DIYAPASON-L Digest #253 - Saturday, February 3, 2001
 
blower lube
  by "Caroline Kehne" <ckehne@accglobal.net>
Seek Blower info
  by "Robert W. Taylor" <rtaylor@sockets.net>
blower lubrication
  by "Robert W. Taylor" <rtaylor@sockets.net>
Re: [Residence Organs]  blower lubrication
  by "Ron Natalie" <ron@sensor.com>
 

(back) Subject: blower lube From: "Caroline Kehne" <ckehne@accglobal.net> Date: Sat, 3 Feb 2001 09:19:11 -0500   For lubrification of my Ventus blower, I use Singer sewing machine oil (it's wax free). Please tell me that it's not fatal to bearings....     Robert Pelletier  
(back) Subject: Seek Blower info From: "Robert W. Taylor" <rtaylor@sockets.net> Date: Sat, 3 Feb 2001 11:20:35 -0600   Thanks for all input from the List-which I receive in digest form. My course of action now will be to "wait and see". If it appears that my blower is too small after everything is hooked up, I will have the flexibility to find a larger one and install it in the same space. I am also looking at the possibility, if necessary, to run the Echo and console from a small separate blower(s).   When I purchased my Aeolian in 1998, it was still playing, though poorly. At that time it was impossible to evaluate the blower's capabilities. During removal, we found two things that were a great hindrance to the blower. First, a rodent had made a sizable hole in the relief pneumatic = of the pedal regulator. Second, lodged in the blower intake was a crumpled aluminum pie tin. The tin was rolled into a 4 inch ball. It seems that the previous owner used pans of water around the blower to raise the humidity. When we mentioned this to someone familiar with the instrument, he replied, "Yeah! That blower used to make a lot of rattling noise!".   Bob Taylor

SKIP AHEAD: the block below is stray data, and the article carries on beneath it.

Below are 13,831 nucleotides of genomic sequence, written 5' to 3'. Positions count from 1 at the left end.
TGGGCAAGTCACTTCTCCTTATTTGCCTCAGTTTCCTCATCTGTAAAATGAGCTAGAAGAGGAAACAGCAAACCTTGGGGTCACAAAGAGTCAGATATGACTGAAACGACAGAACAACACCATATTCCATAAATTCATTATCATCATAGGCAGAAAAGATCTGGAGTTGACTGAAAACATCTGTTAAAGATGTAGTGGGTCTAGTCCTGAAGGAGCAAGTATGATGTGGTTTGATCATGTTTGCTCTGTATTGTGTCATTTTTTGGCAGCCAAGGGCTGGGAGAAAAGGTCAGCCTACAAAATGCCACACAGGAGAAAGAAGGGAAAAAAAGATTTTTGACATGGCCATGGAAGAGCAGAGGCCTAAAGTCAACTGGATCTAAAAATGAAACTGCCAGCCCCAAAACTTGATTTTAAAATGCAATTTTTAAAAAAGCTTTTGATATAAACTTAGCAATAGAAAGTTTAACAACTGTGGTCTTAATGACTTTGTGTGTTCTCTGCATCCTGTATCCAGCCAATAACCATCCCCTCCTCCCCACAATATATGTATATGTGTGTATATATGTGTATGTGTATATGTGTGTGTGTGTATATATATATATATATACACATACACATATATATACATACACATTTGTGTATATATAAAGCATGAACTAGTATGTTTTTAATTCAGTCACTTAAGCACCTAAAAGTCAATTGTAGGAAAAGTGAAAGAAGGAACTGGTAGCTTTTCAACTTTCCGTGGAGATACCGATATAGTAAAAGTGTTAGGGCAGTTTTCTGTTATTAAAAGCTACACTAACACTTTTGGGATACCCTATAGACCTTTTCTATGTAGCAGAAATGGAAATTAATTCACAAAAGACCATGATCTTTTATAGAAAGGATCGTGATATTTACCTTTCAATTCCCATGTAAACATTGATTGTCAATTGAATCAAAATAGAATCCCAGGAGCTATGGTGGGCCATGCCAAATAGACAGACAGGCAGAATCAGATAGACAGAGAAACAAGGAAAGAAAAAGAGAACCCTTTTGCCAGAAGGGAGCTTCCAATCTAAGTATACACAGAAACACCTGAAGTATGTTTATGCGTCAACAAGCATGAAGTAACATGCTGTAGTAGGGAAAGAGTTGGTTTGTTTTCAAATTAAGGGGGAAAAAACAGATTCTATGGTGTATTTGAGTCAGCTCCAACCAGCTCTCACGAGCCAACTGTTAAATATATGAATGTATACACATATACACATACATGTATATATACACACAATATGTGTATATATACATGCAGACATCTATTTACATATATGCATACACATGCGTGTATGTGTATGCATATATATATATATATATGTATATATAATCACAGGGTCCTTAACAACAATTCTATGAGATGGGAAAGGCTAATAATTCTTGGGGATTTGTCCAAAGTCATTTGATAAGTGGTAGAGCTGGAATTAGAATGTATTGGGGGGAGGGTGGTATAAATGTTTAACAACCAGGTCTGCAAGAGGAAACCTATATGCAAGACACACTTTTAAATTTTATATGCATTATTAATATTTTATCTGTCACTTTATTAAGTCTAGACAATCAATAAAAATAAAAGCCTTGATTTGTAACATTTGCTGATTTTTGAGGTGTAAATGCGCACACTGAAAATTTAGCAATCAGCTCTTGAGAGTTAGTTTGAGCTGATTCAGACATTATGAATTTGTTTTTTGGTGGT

(back) Subject: blower lubrication From: "Robert W. Taylor" <rtaylor@sockets.net> Date: Sat, 3 Feb 2001 11:20:47 -0600   While I am not an expert on lubrication, I do know that electric motors = and fan bearings should not be lubricated with oil designed for internal combustion (IC) engines. IC engine oil contains additives necessary to combat the effects of mixing by-products of combustion with the lubricant. There is always some blow-by in every engine. That is why engine oil becomes dirty and must be changed in your automobiles. Additionally, IC lubricants must remove heat from the bearing area (cylinder walls) as well as coat the metal with protective film.   The additives can contain rust inhibitors, detergents, and ash. These things might harm electric motor bearings. The damage may not appear for years. Unlike car engines, electric motors do not consume oil. If the seals are tight, only small amounts of oil are necessary to keep the bearings healthy. Any electric motor shop can give guidance to the proper lubricants. The oil you use should say "For Electric Motors" on the container.   Bob Taylor      
(back) Subject: Re: [Residence Organs] blower lubrication From: "Ron Natalie" <ron@sensor.com> Date: Sat, 03 Feb 2001 16:21:37 -0800       "Robert W. Taylor" wrote: > > While I am not an expert on lubrication, I do know that electric motors = and > fan bearings should not be lubricated with oil designed for internal > combustion (IC) engines. IC engine oil contains additives necessary to > combat the effects of mixing by-products of combustion with the = lubricant. > There is always some blow-by in every engine. That is why engine oil > becomes dirty and must be changed in your automobiles. Additionally, IC > lubricants must remove heat from the bearing area (cylinder walls) as = well > as coat the metal with protective film.   I don't think we're talking about the motor bearings itself, but the oil cups on the blocks at the end of the blower shafts. These really were designed for an oil such as a straight 30 weight mineral oil. I don't think that the detergents in auto oil really will harm it much. You can get non-detergent 30 weight as 3-in-1 "motor" oil.